This week, Ireland made international headlines as the governing political party announced a date-range for a referendum on the Eighth Amendment to the Irish Constitution, the provision which recognizes a fetal right to life, and places it on an equal footing to the right to life of the woman carrying the fetus. The move wasn’t a surprise to Irish voters – the referendum had been promised by Taoiseach Leo Varadkar since his election last June, and comes after decades of protest and organization by a multitude of activist groups, protesting what they view as an archaic, unworkable and agency-destroying constitutional provision that has led to the exporting of abortion care for Irish woman to the UK and Netherlands, and the deaths of women in Ireland. The implications of the Eighth Amendment for access to abortion care are obvious enough – it is illegal in almost all cases. Less prominent has been the pronounced effect that this constitutional ban on abortion has had for medical treatment and care in pregnancy, where the doctor involved is, constitutionally speaking, treating two patients with equal rights to life.
The only scenario in which an abortion in Ireland is legally permissible is in cases where the woman’s life is at risk from the continuance of the pregnancy. In all other cases, including cases where the fetus is non-viable, where the pregnancy is a result of rape or incest, or where the fetus will risk the health of the woman, but not her life, abortion is illegal. Criminal punishment for illegally procuring an abortion runs to a prison term of 14 years, which includes doctors who provide illegal treatment. Women who can afford it travel to the United Kingdom to avail of abortion services there, but doctors in Ireland cannot legally refer their patients to clinics in the UK, even in cases where continuing the pregnancy risks the health of the woman. It is unknown how many women have ended a pregnancy with illegal, imported abortion pills.
‘The Eighth’ reaches into almost all aspects of choice in pregnancy, with the effects on healthcare provision being particularly pronounced. The national Health Service Executive’s ‘National Consent Policy’ explicitly recognises that the Eighth Amendment introduces significant legal uncertainty around a pregnant woman’s right to refuse consent to medical treatment in pregnancy. A survey of 2836 women by AIMS Ireland in 2014 found that less than half of all respondents said they were given the opportunity to refuse consent to tests, procedures, and treatments during their pregnancy. It’s not clear from the wording of the constitutional provision how doctors are to adjudicate the line of permissibility between ‘danger to health’ and ‘danger to life’ that would make an illegal abortion lawful and avoid criminal prosecution. The chilling effect of this has had fatal consequences. The death of Savita Halappanavar in a Galway hospital in 2012 illustrates this all too well. Despite a hospital concession that a miscarriage was inevitable she was refused a termination on the basis that the fetus still had a heartbeat. She died of septicaemia three days later. Multiple medical experts have attested that had she been granted a termination when she requested it, she would likely have survived. More chillingly, there is a medical consensus that Ms. Halappanavar’s condition deteriorated to the point that her life was at risk, and it would have been legally permissible, even under Ireland’s stringent laws, to perform an abortion. The legal uncertainty surrounding the application of the Eighth Amendment, the attendant fear of prosecution for miscalculating risk, and the chilling effect of the ambiguous law all contributed to her tragic death.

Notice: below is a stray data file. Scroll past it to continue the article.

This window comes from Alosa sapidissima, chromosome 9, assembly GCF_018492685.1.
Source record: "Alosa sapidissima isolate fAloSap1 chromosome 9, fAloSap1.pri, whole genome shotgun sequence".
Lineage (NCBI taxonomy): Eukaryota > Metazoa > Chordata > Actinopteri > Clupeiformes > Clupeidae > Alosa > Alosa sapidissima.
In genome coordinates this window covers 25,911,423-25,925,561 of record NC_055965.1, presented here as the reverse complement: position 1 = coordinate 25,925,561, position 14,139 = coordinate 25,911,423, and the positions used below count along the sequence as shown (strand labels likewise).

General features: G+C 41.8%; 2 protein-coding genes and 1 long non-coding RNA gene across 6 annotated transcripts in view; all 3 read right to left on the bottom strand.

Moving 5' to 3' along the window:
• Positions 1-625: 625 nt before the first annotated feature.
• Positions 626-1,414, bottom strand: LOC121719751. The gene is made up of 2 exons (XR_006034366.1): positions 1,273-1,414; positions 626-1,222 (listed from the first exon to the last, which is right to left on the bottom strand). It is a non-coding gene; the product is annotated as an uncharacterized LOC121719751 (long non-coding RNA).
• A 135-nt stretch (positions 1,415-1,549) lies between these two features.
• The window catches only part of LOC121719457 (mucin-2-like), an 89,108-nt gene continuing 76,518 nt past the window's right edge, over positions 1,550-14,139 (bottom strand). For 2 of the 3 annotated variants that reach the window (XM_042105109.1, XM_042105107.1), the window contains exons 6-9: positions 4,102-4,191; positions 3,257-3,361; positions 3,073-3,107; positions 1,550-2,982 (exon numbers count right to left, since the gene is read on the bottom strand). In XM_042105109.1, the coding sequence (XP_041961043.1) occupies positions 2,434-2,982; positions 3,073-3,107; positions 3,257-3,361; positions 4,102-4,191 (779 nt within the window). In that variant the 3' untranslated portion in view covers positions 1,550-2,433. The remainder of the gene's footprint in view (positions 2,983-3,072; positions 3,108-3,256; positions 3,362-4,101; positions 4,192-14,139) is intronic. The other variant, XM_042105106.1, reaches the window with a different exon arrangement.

The state of the law is caught in a bizarre loop where the limits of the Eighth Amendment have been decided through a series of cases taken by, or against the Irish Health Service Executive in very hard cases, where women are seriously ill, but not quite dying yet; where the woman is brain-dead but still carrying a foetus with a heartbeat; where a female asylum seeker, suicidal as a result of a pregnancy following war rape went on hunger strike at the Irish State’s refusal to provide her with an abortion, and was force-fed. The patchwork regime which governs how women may access abortion care in Ireland has paralysed the medical profession, and conflicting conceptions of how fetal life is characterized and to be protected militates against medical discretion even in the cases where the letter of the law indicates that the threshold for being entitled to an abortion is met. In a particularly disturbing example, a girl who approached her doctor earlier this year to obtain an abortion was instead sectioned under the national Mental Health Act, and transferred to a mental health unit when she and her mother believed she was being transferred to a Dublin hospital for an abortion on the basis that her life was at risk from suicide, a ground nominally protected by the law. According to the Irish Abortion Support Network “We’ve had cases where women who have attempted suicide—in two cases, twice attempted suicide—were deemed not suicidal enough to obtain an abortion in Ireland under the Protection of Life During Pregnancy Act.”
Hemmed in by a vague provision aimed more at satisfying the lofty moralistic demands of the conservative and religious faithful than providing any any legal clarity, doctors have failed to reach a balance that ought to have been reached by the legislature decades ago. The next half year will reveal whether attitudes have changed sufficiently to dislodge the Eighth Amendment’s place in medical care in Ireland, and in the national consciousness.